Review: Picaresque at the Adelaide Festival Centre

By Carly Fisher


In the Banquet Room of the Adelaide Festival Centre, Robyn Archer’s collection of maquettes from all around the world are collated in a beautiful exhibit for audiences to enjoy throughout the festival. These cardboard buildings represent the best of the human architectural achievements globally, with replicas of buildings and monuments from Paris, Berlin, Moscow, New York, London, San Francisco and Budapest to name a few, all featured.


Such is the setting for Robyn Archer’s latest performance, Picaresque. Around this exhibition of buildings, Robyn sings songs that have inspired her career, or been the places of career defining moments, in a one woman performance. Backed by the very talented Accordionist, George Butrumlis, who also performed a song in Greek which was a highlight for this reviewer, Archer sings songs in English, German and French to tell her history, alongside some world history too.


It is no question that the main appeal here for the Adeladians in the crowd, is Archer herself. A true darling of the Adelaide Theatre Scene, the room was full of those you can tell have followed her career for many years and will continue to do so as she continues to perform. A more mature audience, many sung along to the songs or nodded their heads as they remembered some of the historical moments Archer references.


Saving these models to be put altogether in such a way was an inspired concept as it made for a truly stunning set designed by Wendy Todd and Geoff Cobham. The room, adorned with fairy lights throughout the buildings, truly looked sensational and captivated me for most of this performance.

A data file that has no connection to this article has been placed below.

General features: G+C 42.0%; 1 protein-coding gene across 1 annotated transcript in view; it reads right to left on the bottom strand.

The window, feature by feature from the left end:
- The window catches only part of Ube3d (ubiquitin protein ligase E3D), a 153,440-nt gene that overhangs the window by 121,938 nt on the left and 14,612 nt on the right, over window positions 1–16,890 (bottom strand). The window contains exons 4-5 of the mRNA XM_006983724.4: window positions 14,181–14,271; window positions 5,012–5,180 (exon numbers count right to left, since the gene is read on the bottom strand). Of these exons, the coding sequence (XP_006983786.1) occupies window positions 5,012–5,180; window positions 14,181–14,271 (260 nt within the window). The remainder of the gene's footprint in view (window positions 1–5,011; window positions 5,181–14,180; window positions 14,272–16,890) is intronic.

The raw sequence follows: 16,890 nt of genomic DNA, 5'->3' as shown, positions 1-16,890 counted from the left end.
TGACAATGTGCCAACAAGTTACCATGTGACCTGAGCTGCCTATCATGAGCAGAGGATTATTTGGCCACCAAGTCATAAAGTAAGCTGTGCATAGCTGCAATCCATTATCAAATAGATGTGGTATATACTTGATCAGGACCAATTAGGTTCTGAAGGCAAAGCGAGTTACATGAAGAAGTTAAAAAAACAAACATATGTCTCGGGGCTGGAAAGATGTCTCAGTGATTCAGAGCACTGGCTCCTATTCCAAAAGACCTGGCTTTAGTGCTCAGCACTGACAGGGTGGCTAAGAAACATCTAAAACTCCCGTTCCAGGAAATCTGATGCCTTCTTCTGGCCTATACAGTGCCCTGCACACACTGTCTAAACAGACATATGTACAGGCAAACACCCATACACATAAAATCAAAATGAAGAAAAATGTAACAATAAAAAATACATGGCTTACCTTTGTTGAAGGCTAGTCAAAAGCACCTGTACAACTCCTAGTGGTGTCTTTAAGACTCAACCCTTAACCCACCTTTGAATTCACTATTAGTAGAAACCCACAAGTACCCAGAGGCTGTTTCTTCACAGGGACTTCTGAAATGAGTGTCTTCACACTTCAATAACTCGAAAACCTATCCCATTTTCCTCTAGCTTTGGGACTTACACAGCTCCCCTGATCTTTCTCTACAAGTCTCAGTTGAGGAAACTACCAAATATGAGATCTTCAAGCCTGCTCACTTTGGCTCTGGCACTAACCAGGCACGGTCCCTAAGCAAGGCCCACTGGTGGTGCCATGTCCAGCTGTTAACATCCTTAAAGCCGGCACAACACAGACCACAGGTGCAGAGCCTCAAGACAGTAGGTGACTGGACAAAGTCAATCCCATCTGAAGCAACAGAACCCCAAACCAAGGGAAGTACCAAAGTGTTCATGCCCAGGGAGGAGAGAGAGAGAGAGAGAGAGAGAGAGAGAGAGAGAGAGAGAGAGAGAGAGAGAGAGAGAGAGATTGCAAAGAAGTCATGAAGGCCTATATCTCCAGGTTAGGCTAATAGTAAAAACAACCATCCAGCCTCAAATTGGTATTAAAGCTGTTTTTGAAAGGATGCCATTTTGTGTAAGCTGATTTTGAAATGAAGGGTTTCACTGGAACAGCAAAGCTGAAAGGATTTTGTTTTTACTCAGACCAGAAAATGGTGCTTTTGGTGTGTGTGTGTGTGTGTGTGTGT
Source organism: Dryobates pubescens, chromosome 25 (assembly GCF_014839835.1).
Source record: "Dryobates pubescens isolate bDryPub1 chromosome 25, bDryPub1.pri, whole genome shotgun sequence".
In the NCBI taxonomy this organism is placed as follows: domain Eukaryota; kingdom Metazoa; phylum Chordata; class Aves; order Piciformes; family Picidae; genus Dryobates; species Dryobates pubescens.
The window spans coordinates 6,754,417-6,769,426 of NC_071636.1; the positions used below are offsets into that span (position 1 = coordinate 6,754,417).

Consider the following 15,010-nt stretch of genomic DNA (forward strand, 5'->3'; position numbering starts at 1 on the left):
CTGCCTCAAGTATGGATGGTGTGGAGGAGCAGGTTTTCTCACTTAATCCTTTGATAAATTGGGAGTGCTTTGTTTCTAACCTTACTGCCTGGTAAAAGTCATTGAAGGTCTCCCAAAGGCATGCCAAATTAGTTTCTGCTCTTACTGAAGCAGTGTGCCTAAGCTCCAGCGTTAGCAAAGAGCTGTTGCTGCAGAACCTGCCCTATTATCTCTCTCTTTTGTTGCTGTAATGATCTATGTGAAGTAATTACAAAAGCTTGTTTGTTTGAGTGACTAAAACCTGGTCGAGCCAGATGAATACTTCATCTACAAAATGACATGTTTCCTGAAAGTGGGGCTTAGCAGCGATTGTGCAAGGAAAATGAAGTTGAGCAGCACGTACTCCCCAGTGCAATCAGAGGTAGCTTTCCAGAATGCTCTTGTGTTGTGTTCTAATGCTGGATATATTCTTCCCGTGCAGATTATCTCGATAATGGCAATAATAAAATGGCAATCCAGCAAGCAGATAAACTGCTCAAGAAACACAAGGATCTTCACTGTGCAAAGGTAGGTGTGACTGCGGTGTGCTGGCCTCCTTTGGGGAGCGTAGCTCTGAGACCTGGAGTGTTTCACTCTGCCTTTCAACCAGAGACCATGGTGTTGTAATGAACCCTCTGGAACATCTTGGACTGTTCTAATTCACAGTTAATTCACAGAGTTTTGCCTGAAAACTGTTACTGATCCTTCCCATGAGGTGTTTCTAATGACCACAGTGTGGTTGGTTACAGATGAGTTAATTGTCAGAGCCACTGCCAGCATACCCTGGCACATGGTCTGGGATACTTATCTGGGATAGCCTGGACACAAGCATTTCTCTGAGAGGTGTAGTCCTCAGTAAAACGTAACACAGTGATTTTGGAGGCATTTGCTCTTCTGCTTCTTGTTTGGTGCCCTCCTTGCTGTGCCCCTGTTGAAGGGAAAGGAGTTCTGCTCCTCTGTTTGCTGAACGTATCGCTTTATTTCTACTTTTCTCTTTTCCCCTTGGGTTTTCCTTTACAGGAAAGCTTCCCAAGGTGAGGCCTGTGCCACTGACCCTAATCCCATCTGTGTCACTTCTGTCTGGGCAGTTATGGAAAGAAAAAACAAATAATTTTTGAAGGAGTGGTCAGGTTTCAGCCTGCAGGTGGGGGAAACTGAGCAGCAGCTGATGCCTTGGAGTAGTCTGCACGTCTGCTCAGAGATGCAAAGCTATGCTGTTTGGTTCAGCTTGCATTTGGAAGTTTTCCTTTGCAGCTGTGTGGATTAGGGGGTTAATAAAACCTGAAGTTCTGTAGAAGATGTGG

I must be honest, this performance didn’t really do it for me beyond the beautiful exhibition and little interjection of Greek singing from George. Whilst some of Archer’s songs were thoroughly enjoyable to listen to, I didn’t feel I was transported to these places by way of song. With a very heavy load of German songs in the one hour performance, there wasn’t huge variety in the music and at times, the storytelling unfortunately came across as self-indulgent. I must acknowledge that I am probably not the target audience for this production, but that said, as someone with great fascination in the world and in history, I felt I should have been further engaged by this performance than I was.


This show is for Robyn Archer fans, for people who have grown up with her and for whom seeing her perform in this beautiful and intimate setting is already exciting. For these fans, who do pretty much fill the audience, this is a wonderful evening of songs, memories and stories and Archer is generous in sharing many memories with these die-hard fans.


I loved the exhibition and design, I liked some of the songs, but ultimately, this performance was no highlight of the Adelaide Festival for me.

Photo Credit: Tony Lewis


All opinions and thoughts expressed within reviews on Theatre Travels are those of the writer and not of the company at large.

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